Serum lactates correlate with mortality after operations for complex congenital heart disease.
BACKGROUND: The objective of this study was to determine whether serum lactate levels predict mortality in children less than 1 year of age who have undergone cardiopulmonary bypass and operations for complex congenital heart disease. METHODS: The initial lactate, maximum lactate, and lactate levels at 4 to 6 hours after operation were analyzed for each of 48 children less than 12 months of age who underwent cardiopulmonary bypass. RESULTS: Data were analyzed for the 6 patients who died and the 42 patients who survived. For the patients who died, the initial postoperative serum lactate, maximum lactate, and 4- to 6-hour lactate levels were significantly higher than those in the patients who survived. All patients with an initial lactate less than 7 mmol/L, a maximum lactate less than 9 mmol/L, or a 4- to 6-hour lactate level less than 4 mmol/L survived to hospital discharge. CONCLUSIONS: Serum lactate levels may be a useful predictor of mortality in children less than 1 year of age who have undergone cardiopulmonary bypass. An elevation in serum lactate level after a complex operation for congenital heart disease should be taken as a serious indicator of potential mortality.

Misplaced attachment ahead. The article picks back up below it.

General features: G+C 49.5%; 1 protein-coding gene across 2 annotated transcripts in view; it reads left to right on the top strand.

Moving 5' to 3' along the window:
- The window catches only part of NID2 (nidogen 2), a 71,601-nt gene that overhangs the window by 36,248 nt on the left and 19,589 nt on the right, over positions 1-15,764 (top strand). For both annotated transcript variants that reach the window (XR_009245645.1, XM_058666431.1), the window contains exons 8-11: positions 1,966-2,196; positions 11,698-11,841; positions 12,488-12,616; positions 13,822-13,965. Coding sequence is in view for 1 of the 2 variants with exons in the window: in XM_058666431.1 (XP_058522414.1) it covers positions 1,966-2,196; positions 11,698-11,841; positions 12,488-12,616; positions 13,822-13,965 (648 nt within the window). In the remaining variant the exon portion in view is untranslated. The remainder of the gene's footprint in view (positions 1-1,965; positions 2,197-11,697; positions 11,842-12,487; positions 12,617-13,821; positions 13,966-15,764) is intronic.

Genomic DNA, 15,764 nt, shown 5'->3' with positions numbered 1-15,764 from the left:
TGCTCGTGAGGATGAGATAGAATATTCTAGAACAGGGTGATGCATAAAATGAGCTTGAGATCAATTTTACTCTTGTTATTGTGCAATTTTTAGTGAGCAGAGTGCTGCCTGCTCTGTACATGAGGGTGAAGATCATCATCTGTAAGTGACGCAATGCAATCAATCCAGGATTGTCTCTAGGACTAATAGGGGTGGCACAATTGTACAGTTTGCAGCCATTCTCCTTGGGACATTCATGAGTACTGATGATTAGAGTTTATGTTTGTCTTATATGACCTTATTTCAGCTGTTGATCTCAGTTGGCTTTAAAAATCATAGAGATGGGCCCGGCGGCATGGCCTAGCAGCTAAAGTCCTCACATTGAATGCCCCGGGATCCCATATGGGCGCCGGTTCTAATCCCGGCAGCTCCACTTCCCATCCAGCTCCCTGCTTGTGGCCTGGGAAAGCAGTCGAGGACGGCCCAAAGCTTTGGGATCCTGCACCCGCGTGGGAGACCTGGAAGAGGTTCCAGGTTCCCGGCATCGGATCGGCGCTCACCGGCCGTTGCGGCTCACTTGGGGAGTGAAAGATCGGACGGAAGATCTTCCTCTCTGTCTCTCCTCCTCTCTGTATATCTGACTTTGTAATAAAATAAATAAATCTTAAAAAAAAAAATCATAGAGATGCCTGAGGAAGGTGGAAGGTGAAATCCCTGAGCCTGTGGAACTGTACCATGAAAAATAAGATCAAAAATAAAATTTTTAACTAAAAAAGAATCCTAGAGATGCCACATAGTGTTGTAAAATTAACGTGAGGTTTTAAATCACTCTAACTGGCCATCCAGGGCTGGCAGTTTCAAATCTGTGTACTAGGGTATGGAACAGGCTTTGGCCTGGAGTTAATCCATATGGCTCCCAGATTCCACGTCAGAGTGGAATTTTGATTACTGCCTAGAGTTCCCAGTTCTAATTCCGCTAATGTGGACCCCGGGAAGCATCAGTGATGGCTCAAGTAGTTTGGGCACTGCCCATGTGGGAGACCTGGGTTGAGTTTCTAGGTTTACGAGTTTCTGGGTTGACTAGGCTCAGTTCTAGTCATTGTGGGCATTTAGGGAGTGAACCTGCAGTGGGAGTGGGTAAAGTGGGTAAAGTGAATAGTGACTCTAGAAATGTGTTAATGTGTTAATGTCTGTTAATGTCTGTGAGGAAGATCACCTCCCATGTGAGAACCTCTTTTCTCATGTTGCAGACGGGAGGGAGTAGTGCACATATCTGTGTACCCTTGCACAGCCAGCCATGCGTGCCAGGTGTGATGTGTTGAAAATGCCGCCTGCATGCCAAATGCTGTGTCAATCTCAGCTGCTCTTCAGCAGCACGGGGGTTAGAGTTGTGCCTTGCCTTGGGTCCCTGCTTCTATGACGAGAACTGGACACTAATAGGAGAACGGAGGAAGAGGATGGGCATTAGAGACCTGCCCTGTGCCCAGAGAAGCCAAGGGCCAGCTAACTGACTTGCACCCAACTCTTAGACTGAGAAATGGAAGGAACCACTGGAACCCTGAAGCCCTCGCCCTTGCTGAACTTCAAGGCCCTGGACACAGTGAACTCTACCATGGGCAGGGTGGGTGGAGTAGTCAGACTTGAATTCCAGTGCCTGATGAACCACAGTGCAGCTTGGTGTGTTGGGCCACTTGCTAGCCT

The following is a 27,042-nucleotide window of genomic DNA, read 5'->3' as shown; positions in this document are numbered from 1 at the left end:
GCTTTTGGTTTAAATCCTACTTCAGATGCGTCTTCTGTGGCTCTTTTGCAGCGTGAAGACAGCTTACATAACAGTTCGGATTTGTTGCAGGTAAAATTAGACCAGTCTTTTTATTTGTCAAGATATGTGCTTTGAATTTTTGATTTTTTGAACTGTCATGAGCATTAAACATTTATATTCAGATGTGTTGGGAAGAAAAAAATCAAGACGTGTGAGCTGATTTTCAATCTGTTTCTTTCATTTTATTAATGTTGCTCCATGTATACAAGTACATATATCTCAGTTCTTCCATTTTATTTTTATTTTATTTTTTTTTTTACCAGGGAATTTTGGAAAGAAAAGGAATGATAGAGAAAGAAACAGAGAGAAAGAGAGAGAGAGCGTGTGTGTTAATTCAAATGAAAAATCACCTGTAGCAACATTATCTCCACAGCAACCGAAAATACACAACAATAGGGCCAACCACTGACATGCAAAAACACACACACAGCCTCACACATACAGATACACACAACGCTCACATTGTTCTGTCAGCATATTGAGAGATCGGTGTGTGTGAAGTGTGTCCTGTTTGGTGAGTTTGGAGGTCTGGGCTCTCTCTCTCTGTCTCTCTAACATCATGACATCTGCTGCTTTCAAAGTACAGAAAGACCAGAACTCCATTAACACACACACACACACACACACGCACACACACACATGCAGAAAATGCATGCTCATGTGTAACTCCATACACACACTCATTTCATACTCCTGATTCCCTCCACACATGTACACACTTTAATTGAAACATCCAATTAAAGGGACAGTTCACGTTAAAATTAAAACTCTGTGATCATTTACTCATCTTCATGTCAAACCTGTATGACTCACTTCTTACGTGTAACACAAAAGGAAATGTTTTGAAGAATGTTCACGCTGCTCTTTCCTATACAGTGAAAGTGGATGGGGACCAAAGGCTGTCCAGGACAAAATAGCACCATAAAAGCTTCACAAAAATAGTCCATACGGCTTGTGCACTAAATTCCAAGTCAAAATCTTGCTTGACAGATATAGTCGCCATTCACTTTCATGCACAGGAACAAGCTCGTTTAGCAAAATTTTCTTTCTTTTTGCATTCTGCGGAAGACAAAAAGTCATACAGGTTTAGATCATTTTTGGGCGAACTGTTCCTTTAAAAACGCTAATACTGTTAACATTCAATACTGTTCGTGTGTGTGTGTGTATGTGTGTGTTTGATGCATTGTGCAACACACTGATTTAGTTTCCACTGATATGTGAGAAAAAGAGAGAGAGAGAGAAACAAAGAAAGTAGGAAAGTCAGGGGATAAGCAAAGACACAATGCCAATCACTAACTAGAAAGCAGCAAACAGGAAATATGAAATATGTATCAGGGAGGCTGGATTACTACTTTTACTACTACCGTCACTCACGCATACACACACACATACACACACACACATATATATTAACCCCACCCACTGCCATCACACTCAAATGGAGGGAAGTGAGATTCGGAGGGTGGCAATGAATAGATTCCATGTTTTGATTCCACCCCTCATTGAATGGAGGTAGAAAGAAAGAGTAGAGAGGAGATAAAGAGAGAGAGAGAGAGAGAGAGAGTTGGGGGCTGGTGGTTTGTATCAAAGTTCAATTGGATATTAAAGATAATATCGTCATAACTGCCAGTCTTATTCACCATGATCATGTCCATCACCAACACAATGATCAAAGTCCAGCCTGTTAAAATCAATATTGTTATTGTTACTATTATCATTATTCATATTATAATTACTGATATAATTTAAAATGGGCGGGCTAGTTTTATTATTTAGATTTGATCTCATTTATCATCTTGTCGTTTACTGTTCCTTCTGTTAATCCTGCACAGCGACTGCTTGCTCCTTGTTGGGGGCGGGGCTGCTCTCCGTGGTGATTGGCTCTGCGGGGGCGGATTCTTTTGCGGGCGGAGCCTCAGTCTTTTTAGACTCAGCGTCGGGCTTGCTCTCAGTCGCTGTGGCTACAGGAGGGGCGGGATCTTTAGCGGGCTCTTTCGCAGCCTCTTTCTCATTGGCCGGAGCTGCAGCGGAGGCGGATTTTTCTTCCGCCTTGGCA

Cheifetz, IM; Kern, FH; Schulman, SR; Greeley, WJ; Ungerleider, RM; Meliones, JN
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